There's hope.

This is not a rant, nor drivel, nor vanity. I suppose I ought put more effort into it and make it into a proper article or something, but as a somewhat anonymous librarian says "Effort begins with eh."

We work in an awesome Field.

None of this should work.

We do it anyway.

Good stuff happens, bad stuff happens less.

We do work in an awesome field. I know this is chipper, and it's early, but bear with me a bit. Have some coffee or something, grumble your mandatory grumble about the current administration of the US and keep reading.

Almost every time I set foot in my Library or anyone else's, something cool happens. I have a cool discussion, or weird back to back subject leaps. (Metaphysics to astrophysics, where else are you going to go for that?) The overwhelming majority of Librarians are so polite that their company is infinitely desirable. (My most recent anecdotal evidence here is that at one point a few months back, I cut my hair by hand. This happens when I mourn. Needless to say, it looked like crap. I got quite the chewing out when I got to a real hairdresser a few days out. "Oh my gooooood! This is like 2 inches off in the back! Oh my goooooood! What a butcher! I can't BELIEVE I have to fix this!" But, the entire time I was exposed to Librarians, they lied through their polite teeth about how great the new style looked on me.) Despite our thin lacquer of pessimism in some cases, at the end of the day, we roll up our sleeves and get stuff done, which really means we aren't pessimistic at our core. My first exposure to the field was in an academic library where someone (or more likely several social Greek someones) tipped over a stack. An entire array of stacks ended up down, making a mess of a Library floor. Folks just kind of shrugged their shoulders, talked about it over coffee, shook their heads, rolled up those sleeves and had the whole thing sorted by the end of intersession. Any thing goes in this field, too. You want to study cataloguing - knock yourself out. Reference? Good for you. This of course extends to Patrons, which is also awesome. We are all terribly dedicated to the pursuit of knowledge, but really to the pursuit of self actualisation. We do everyone else's job with a smile. As I lobby, I point out the social services, economic, educational, informatics and slew of other needs that we fulfill because they ain't gettin' done elsewhere. We're a nexus of subjects and concepts that do not quite belong elsewhere, but if left unaddressed would prove disasterous.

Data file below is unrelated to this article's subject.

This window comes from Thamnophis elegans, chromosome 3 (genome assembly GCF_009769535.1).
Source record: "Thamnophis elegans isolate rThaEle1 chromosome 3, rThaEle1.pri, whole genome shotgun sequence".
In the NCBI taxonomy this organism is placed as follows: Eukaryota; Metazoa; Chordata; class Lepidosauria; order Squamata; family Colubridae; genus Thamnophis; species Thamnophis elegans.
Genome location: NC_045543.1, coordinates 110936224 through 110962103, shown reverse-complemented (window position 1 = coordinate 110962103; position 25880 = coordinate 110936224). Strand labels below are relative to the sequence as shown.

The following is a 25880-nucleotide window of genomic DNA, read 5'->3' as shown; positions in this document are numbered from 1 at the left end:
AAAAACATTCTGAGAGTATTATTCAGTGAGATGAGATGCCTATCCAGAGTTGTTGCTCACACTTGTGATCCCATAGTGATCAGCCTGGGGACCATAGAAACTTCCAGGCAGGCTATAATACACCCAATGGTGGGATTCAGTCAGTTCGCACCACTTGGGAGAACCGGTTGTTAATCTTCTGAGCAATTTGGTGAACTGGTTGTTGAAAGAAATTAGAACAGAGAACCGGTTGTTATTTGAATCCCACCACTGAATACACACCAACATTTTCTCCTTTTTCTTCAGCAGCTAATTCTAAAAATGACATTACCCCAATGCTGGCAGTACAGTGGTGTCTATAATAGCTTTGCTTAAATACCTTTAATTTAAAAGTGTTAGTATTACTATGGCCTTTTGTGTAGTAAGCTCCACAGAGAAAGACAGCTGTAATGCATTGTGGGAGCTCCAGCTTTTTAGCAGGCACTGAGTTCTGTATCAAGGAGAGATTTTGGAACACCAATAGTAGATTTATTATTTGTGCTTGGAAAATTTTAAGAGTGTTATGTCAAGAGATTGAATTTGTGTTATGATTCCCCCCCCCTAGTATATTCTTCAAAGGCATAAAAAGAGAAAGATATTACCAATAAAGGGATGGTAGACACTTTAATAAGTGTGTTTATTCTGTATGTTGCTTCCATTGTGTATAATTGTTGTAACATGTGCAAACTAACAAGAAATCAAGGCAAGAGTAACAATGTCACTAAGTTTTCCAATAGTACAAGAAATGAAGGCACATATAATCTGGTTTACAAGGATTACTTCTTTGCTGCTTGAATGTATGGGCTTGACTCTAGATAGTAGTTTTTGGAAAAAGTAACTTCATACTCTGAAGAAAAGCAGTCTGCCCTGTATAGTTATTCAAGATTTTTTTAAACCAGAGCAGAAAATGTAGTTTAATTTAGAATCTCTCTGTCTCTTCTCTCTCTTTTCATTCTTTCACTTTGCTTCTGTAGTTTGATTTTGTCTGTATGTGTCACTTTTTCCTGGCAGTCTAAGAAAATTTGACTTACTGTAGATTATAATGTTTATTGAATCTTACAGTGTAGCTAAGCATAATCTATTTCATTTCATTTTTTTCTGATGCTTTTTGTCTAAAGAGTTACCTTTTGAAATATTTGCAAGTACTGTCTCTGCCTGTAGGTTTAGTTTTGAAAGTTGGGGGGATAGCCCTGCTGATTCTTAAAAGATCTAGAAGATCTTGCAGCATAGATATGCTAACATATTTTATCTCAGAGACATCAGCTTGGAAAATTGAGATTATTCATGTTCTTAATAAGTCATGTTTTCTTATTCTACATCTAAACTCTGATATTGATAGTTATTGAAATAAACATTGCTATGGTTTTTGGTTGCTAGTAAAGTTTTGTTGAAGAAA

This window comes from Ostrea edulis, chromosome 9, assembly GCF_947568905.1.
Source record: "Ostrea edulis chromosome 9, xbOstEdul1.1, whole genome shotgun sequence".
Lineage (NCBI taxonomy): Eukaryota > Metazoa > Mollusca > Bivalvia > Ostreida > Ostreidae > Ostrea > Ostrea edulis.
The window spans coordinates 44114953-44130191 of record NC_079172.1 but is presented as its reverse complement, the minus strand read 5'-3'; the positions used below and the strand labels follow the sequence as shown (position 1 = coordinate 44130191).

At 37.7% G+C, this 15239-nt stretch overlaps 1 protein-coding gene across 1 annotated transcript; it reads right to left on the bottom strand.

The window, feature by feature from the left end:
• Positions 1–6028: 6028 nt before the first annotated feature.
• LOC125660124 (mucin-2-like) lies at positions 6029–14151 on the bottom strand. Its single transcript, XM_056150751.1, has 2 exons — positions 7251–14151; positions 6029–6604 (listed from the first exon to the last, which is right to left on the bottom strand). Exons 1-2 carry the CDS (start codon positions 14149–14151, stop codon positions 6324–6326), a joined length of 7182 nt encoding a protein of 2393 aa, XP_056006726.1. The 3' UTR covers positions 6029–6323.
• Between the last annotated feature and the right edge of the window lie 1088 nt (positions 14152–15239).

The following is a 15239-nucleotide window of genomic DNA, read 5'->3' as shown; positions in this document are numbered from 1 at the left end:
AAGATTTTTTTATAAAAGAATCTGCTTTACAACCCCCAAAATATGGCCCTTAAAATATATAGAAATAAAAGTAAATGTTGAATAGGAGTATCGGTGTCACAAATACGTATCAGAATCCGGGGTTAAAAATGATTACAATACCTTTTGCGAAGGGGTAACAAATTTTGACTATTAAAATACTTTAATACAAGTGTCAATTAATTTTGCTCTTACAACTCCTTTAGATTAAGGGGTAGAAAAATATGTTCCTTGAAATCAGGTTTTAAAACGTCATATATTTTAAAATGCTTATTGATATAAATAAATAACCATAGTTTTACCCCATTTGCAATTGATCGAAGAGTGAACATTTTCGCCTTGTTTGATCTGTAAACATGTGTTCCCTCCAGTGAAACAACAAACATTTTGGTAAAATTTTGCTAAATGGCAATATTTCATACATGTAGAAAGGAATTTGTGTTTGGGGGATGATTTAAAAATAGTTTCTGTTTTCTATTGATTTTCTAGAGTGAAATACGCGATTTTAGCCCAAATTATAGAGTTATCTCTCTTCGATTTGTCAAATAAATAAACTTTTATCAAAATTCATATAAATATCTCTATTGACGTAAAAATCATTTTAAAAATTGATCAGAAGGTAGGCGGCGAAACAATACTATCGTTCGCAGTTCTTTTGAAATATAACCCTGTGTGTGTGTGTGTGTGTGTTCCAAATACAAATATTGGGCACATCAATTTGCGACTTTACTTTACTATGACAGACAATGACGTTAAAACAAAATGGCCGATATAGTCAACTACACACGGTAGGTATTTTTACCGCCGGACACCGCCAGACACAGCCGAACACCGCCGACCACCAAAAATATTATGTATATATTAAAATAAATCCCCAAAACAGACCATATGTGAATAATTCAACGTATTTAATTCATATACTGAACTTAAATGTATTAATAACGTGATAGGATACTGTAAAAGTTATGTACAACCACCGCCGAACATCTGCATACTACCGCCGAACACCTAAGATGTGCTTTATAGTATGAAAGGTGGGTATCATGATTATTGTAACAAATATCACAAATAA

So, we're great.

But seriously, none of this should work.

For free (or very nearly free) we offer Patrons stuff. If you're fortunate enough to be automated, a simple look at the total value of the items out on someone's card is a shocking glimpse at how valuable our services really are. This tended to be several hundred dollars worth of stuff at a time at my last job where I had such luxuries. Sometimes this average can tally in the thousands - academic anyone?

We take this system for granted. We fall over ourselves getting more folks through the door so they can see how cool our stuff is and take it at no charge. Could you imagine this rubric elsewhere in our overly corporate society? Why don't you show yourself into our delightful clothing boutique, pick out what you want and bring it back in a couple weeks? No, no, don't trouble yourself, we'll wash them. Oh yes, that is out of fashion, we'll get new ones for you. Not sure what to buy, well, come on over here and I'll tell you for free.

It shouldn't work, and yet it does. So we keep doing it. It's terribly addicting, isn't it? That high you get from answering someone's incredibly obscure question is good stuff. Seeing that kid make sounds out of shapes is heady, too, init? Having folks desperately proclaim computer illiteracy and look to you for help is great if they eventually learn to navigate things themselves. Folks get health questions answered since the system doesn't give a darn about the uninsured. Watching generations mix and talk and generally get on is nuts. Gathering place that the mall is said to be, this ain't happening there. Indeed, thanks to Pyramid draconian policy, teens aren't welcome anymore. I'd like to think their bottom line will suffer for the insolence of booting out the demographic with the most disposable income, but that's a different story.

By and large, we learn from our years in the trenches that this stuff works. When people check out whatever they like, they learn. We see lives shaped and changed and improved in many different ways that we precipitate. Learning begets learning, the spirit sparks excitement, and that excitement and sense of belonging translates directly to cash donation and municipal support.

In general, we get what we lend back. Everyone would have barren shelves if people really were thieves and out for their own self interests. Even in the worst urban environments, there's the Library, there's its collection. (Don't get me started on the inequity inherent here, but still it's there) Yes, there are map thieves and jerky Patrons and perverts and pilferers, but they are seriously outnumbered by solid Patrons. But more than simple in and out (quiet you Clockwork Orange titterers) we usually get MORE than we lend out. Ever so slightly. We get those thank yous. We get those "Wow, that was a great read" comments. We get to see people grow and encourage others to do the same. The compound interest on those millions of transactions is a bipartisan positive Library PR that we aren't tapping properly for the most part. Beyond that, we've inculcated a true love of learning. Thanks to our voluntary nature, we get real results.

There's no cost to benefit on that. Aren't the best things those that aren't subject to survey? Aren't the most needed things and changes and concepts the ones we can least put words to? And that's societal hope.